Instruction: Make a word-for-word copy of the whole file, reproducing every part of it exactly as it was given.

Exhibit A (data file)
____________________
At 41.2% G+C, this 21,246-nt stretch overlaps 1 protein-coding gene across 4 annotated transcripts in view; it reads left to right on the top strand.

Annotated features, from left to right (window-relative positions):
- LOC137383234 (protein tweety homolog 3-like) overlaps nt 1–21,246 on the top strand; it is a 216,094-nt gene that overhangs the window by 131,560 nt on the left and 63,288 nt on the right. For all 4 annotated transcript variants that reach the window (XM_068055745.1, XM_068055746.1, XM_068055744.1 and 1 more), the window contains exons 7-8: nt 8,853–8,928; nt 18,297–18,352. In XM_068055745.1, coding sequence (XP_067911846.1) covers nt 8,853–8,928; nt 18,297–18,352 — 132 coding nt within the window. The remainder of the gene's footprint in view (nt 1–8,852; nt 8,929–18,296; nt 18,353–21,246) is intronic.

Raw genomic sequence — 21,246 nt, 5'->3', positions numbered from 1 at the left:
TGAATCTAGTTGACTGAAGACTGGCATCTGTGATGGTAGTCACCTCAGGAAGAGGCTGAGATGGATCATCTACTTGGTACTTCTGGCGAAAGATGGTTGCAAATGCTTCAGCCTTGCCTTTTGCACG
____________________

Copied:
At 41.2% G+C, this 21,246-nt stretch overlaps 1 protein-coding gene across 4 annotated transcripts in view; it reads left to right on the top strand.

Annotated features, from left to right (window-relative positions):
- LOC137383234 (protein tweety homolog 3-like) overlaps nt 1–21,246 on the top strand; it is a 216,094-nt gene that overhangs the window by 131,560 nt on the left and 63,288 nt on the right. For all 4 annotated transcript variants that reach the window (XM_068055745.1, XM_068055746.1, XM_068055744.1 and 1 more), the window contains exons 7-8: nt 8,853–8,928; nt 18,297–18,352. In XM_068055745.1, coding sequence (XP_067911846.1) covers nt 8,853–8,928; nt 18,297–18,352 — 132 coding nt within the window. The remainder of the gene's footprint in view (nt 1–8,852; nt 8,929–18,296; nt 18,353–21,246) is intronic.

Raw genomic sequence — 21,246 nt, 5'->3', positions numbered from 1 at the left:
TGAATCTAGTTGACTGAAGACTGGCATCTGTGATGGTAGTCACCTCAGGAAGAGGCTGAGATGGATCATCTACTTGGTACTTCTGGCGAAAGATGGTTGCAAATGCTTCAGCCTTGCCTTTTGCACG